3. Insure you communicate your strengths to your boss for your own good.

 

It’s time to grow up and have these conversations.  Supervisors are not mind readers!  Want to do this but not sure how to initiate?  I believe there are many that simply don’t know how to begin the conversation.  Try these starters on for size:

 

    • “I think I can be even more successful by working from my strengths.  I was curious on what those are so I took this assessment….”

    • “I have been reflecting on how I can use my strengths.  I am Adaptable.  That means (fill in the blank here).  I see we need this skill on this project ____ .  How can we get me involved?”

    • “I know the organization is committed to my development.  I’ve been thinking about what strength I’d like to focus on developing….”

    • “What strengths are required for my next career goal, (insert here)?  I’d like to focus energy on developing my strengths and would appreciate your support.  I’m (insert your strengths here).  This is what that means to me (Insert sentences from #2 above). Do you have ideas on how I can get even better at this?” 

 

Why work from an area of weakness that depletes you?  Work from your strengths.  Know them.  Amplify them with your team and supervisor.  Use them for your own development.  While you may not be able to be a body builder, big and strong, you can be big and strong in another way.  Concentrate on your strengths to become an excellent, enthusiastic and energized employee.  The world needs you, Atlas. 

 

 

{#/pub/images/SherriPetroUpdated.jpg}Written by Sherri Petro, President of VPI Strategies & California Miramar University (CMU) Professor Sherri is a professor, accomplished strategist, organizational development professional and executive coach.  She consulted for 13 years in the for-profit, non-profit, and government sectors after a 16 year corporate career.  She teaches the Strategy Capstone as well as Leadership, Change Management and Business Ethics courses in CMU’s MBA program. Her current passion is educating organizations on how to increase organizational sustainability by leveraging the talents and skills of all in multi-generational workplaces. Sherri offers remedies to misunderstandings that result from different belief structures and lack of coherent communication by creating understanding and making connections at the belief level not only at the behavioral level.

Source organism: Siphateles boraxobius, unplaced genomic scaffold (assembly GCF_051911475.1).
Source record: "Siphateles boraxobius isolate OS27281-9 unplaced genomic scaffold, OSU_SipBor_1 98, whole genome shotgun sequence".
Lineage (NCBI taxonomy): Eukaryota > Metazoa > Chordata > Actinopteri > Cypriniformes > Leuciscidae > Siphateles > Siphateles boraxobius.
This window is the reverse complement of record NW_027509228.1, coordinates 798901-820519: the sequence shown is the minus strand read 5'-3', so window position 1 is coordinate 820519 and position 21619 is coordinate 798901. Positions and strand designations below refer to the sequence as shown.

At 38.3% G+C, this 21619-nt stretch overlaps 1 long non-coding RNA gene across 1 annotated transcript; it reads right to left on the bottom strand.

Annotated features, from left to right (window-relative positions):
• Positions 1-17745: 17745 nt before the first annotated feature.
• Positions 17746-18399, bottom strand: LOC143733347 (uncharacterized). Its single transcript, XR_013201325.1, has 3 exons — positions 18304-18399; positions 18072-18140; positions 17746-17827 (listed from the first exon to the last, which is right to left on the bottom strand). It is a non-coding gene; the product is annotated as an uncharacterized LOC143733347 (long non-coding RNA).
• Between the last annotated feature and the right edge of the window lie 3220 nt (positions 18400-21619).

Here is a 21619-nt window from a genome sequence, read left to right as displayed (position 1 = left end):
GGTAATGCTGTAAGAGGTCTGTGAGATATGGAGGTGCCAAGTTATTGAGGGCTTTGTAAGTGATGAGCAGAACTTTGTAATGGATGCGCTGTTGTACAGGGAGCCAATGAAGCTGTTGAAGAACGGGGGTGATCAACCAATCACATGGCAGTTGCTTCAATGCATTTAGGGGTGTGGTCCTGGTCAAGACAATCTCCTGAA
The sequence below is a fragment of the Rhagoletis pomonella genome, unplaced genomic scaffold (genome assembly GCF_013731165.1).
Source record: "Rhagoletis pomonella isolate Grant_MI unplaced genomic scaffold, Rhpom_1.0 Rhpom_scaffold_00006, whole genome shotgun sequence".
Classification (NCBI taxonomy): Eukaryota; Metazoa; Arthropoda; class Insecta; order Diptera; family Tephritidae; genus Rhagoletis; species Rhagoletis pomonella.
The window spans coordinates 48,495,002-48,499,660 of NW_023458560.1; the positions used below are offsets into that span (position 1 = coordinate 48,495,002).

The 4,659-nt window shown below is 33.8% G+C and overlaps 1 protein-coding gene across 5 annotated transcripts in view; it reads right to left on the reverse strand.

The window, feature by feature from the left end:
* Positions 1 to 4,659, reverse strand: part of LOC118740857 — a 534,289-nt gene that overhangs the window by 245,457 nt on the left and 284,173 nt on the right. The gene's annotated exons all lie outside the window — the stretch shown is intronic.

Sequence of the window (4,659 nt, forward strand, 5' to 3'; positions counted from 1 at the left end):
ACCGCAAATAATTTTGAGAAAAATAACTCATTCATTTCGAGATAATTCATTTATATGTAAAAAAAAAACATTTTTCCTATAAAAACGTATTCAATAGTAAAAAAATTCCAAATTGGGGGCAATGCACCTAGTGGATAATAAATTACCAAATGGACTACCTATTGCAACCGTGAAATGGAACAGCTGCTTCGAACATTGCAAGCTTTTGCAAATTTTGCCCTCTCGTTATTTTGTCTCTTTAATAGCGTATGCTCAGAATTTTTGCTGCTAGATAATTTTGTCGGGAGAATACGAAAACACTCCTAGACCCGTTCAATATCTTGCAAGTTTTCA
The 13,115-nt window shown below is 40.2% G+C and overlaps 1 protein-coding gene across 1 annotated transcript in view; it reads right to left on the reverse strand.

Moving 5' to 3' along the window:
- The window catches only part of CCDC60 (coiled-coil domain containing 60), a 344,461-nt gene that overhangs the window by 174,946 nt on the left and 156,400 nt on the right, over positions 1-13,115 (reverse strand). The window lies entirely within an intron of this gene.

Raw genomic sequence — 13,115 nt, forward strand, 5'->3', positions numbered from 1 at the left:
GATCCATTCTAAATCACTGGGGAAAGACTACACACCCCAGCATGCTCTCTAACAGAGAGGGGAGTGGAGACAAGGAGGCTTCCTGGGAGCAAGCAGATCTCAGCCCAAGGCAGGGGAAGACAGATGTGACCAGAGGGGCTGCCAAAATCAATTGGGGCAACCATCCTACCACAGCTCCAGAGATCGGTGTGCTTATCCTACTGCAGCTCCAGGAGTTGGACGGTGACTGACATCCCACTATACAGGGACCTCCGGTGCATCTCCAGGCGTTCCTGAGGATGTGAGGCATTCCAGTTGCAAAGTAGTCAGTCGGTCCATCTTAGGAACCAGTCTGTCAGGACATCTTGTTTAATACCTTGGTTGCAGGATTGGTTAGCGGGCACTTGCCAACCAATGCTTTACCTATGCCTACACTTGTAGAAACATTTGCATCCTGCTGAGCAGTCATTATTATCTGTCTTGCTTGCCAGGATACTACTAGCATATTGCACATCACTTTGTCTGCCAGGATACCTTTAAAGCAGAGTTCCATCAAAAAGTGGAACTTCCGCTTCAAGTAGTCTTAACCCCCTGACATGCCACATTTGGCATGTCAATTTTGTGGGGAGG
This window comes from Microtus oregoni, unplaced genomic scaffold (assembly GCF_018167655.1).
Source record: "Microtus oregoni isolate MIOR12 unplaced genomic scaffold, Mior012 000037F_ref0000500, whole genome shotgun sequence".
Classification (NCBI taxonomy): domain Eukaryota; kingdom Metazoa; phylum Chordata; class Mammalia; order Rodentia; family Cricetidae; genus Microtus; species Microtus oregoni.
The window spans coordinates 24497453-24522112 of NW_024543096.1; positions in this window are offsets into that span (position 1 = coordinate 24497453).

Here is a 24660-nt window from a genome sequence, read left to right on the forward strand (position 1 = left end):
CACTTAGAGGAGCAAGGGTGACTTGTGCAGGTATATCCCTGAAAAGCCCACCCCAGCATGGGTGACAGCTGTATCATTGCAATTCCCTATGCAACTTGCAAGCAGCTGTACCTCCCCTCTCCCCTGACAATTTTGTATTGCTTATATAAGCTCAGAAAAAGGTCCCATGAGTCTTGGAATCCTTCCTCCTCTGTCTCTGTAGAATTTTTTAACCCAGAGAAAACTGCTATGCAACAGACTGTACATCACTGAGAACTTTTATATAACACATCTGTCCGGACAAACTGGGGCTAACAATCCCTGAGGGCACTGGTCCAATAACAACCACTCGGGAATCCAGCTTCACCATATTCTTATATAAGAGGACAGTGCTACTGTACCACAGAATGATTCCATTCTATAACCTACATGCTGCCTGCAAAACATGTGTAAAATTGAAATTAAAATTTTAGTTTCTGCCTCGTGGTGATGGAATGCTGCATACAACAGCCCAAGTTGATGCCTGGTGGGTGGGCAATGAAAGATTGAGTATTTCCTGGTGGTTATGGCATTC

Do you have a question for Sherri?  Please visit our Workplace Communication Skills Community, she will be happy to help: Ask an Expert

 

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Here are some related articles you may be interested in: 

 

Communicating Change In a World Traveling at Break-Neck Speed

The Weight of Your Words

Developing An Emotionally Intelligent Organization

Overcome Complacency in the Workplace

Emotional Intelligence in the Workplace: How to Develop Yourself & Your Team